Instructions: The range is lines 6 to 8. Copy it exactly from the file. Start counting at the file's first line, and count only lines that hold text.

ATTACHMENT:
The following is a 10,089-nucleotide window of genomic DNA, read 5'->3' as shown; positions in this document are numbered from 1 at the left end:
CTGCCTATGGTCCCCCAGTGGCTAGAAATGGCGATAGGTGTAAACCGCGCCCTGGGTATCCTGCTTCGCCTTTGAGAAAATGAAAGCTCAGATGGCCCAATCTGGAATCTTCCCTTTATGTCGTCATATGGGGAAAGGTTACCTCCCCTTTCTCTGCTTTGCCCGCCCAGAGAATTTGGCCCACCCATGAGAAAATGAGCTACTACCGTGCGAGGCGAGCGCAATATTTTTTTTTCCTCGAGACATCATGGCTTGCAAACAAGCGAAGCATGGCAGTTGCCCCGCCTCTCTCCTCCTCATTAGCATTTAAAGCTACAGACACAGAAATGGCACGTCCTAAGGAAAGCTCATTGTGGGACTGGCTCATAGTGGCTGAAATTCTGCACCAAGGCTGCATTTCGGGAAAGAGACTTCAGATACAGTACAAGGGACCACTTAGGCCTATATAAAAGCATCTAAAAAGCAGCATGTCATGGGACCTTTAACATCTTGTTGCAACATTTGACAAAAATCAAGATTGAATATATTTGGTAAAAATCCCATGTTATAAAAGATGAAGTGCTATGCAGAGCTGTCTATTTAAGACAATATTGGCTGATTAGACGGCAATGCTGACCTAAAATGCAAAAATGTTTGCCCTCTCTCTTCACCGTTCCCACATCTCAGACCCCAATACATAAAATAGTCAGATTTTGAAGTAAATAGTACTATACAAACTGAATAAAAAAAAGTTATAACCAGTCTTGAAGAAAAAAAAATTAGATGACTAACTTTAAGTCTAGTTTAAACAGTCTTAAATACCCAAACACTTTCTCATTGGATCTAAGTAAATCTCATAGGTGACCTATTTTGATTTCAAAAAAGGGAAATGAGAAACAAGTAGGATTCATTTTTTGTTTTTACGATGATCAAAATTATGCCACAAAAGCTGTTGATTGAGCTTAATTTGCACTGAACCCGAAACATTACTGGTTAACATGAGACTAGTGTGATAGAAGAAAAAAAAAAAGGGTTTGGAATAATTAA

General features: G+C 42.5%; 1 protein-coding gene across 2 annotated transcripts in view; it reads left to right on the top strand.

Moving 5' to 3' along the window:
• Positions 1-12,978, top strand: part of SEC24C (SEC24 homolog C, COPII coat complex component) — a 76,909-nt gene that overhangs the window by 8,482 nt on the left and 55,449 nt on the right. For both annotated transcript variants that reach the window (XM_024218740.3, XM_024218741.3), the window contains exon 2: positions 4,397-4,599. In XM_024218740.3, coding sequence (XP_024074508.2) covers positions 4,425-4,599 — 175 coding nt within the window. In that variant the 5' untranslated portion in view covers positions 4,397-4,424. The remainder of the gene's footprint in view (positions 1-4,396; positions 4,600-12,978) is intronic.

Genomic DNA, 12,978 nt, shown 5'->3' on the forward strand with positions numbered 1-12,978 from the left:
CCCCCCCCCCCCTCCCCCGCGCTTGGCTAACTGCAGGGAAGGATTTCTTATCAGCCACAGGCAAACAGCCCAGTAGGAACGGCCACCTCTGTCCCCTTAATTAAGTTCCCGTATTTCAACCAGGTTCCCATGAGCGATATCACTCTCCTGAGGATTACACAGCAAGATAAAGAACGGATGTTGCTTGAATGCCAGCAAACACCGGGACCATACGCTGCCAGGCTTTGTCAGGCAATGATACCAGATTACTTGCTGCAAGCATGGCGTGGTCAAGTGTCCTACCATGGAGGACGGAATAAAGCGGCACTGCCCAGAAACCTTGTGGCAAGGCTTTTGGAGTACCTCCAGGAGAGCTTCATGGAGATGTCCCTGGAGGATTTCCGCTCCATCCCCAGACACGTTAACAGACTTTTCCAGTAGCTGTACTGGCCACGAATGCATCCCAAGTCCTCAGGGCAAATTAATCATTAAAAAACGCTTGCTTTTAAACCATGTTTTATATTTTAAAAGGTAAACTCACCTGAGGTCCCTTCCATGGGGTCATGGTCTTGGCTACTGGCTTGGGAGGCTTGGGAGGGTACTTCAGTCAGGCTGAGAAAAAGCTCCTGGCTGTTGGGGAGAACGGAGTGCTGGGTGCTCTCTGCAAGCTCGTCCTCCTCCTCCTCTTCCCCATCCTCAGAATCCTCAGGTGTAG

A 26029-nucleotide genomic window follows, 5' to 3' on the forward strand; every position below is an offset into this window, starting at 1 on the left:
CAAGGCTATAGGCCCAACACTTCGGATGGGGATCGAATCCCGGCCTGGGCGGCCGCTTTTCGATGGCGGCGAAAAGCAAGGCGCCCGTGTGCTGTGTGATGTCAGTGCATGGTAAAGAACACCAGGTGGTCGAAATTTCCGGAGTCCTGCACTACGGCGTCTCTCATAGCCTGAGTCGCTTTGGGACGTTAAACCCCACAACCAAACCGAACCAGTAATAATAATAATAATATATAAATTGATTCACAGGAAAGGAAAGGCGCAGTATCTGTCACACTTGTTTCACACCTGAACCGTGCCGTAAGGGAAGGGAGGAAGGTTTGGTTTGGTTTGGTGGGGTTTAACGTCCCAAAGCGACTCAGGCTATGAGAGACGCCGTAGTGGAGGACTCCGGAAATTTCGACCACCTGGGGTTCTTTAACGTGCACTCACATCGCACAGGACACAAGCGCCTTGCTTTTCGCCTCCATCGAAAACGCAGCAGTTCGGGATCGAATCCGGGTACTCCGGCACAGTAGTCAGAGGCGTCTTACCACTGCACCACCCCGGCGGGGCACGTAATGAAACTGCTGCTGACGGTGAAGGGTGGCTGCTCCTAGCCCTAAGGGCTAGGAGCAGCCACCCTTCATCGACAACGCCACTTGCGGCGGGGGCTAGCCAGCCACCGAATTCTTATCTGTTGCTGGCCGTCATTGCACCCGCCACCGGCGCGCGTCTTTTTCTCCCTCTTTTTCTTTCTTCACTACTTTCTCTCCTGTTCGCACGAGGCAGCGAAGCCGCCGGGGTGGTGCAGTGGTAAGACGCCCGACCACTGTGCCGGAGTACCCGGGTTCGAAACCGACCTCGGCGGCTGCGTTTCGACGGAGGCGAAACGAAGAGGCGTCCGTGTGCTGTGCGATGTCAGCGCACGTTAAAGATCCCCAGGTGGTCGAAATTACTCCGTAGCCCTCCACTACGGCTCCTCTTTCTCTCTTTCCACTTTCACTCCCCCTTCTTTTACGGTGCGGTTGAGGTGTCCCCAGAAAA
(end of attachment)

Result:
Genomic DNA, 12,978 nt, shown 5'->3' on the forward strand with positions numbered 1-12,978 from the left:
CCCCCCCCCCCCTCCCCCGCGCTTGGCTAACTGCAGGGAAGGATTTCTTATCAGCCACAGGCAAACAGCCCAGTAGGAACGGCCACCTCTGTCCCCTTAATTAAGTTCCCGTATTTCAACCAGGTTCCCATGAGCGATATCACTCTCCTGAGGATTACACAGCAAGATAAAGAACGGATGTTGCTTGAATGCCAGCAAACACCGGGACCATACGCTGCCAGGCTTTGTCAGGCAATGATACCAGATTACTTGCTGCAAGCATGGCGTGGTCAAGTGTCCTACCATGGAGGACGGAATAAAGCGGCACTGCCCAGAAACCTTGTGGCAAGGCTTTTGGAGTACCTCCAGGAGAGCTTCATGGAGATGTCCCTGGAGGATTTCCGCTCCATCCCCAGACACGTTAACAGACTTTTCCAGTAGCTGTACTGGCCACGAATGCATCCCAAGTCCTCAGGGCAAATTAATCATTAAAAAACGCTTGCTTTTAAACCATGTTTTATATTTTAAAAGGTAAACTCACCTGAGGTCCCTTCCATGGGGTCATGGTCTTGGCTACTGGCTTGGGAGGCTTGGGAGGGTACTTCAGTCAGGCTGAGAAAAAGCTCCTGGCTGTTGGGGAGAACGGAGTGCTGGGTGCTCTCTGCAAGCTCGTCCTCCTCCTCCTCTTCCCCATCCTCAGAATCCTCAGGTGTAG

A 26029-nucleotide genomic window follows, 5' to 3' on the forward strand; every position below is an offset into this window, starting at 1 on the left: